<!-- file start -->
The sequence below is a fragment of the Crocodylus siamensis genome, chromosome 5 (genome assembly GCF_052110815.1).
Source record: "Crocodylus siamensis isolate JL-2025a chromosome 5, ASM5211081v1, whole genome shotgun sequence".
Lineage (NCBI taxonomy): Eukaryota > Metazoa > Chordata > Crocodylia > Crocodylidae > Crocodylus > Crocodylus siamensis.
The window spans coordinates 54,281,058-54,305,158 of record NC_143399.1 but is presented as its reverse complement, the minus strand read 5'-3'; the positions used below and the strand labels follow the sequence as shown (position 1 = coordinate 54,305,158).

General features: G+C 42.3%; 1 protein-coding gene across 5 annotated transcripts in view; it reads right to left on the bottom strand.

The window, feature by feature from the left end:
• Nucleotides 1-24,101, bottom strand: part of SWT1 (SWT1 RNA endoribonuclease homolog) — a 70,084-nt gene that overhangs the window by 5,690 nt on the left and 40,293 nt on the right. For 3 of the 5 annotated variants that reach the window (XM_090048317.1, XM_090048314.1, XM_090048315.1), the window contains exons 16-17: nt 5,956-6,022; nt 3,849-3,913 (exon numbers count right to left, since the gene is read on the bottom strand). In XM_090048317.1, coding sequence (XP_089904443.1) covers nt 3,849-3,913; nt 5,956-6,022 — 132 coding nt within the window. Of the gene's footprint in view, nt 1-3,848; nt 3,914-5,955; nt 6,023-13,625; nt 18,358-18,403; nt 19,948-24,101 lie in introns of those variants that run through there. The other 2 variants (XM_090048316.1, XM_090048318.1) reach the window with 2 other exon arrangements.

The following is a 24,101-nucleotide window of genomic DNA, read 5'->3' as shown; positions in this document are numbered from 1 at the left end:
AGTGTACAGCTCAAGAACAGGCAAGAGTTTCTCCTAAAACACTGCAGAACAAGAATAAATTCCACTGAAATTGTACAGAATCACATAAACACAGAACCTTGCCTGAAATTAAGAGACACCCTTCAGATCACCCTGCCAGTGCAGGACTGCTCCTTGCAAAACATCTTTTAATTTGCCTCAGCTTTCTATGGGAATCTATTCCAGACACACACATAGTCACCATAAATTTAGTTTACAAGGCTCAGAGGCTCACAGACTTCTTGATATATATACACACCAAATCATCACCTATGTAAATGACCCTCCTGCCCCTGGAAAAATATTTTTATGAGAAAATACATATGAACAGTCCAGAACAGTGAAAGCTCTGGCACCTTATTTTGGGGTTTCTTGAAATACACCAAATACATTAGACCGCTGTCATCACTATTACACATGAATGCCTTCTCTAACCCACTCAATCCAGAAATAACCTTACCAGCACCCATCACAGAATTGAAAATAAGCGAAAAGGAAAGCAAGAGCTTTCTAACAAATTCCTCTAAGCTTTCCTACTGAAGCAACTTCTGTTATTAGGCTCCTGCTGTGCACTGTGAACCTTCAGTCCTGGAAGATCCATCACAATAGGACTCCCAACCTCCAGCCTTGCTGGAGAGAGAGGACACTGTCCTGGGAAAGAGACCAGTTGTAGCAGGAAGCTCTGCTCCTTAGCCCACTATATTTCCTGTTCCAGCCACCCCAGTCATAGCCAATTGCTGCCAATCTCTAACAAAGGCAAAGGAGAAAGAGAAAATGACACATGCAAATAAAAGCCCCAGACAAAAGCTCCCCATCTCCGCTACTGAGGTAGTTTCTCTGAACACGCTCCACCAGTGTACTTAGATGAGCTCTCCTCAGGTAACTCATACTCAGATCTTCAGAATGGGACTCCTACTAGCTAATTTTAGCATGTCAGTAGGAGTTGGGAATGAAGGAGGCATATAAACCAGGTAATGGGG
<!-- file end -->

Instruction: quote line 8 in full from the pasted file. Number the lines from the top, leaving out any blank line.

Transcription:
The following is a 24,101-nucleotide window of genomic DNA, read 5'->3' as shown; positions in this document are numbered from 1 at the left end: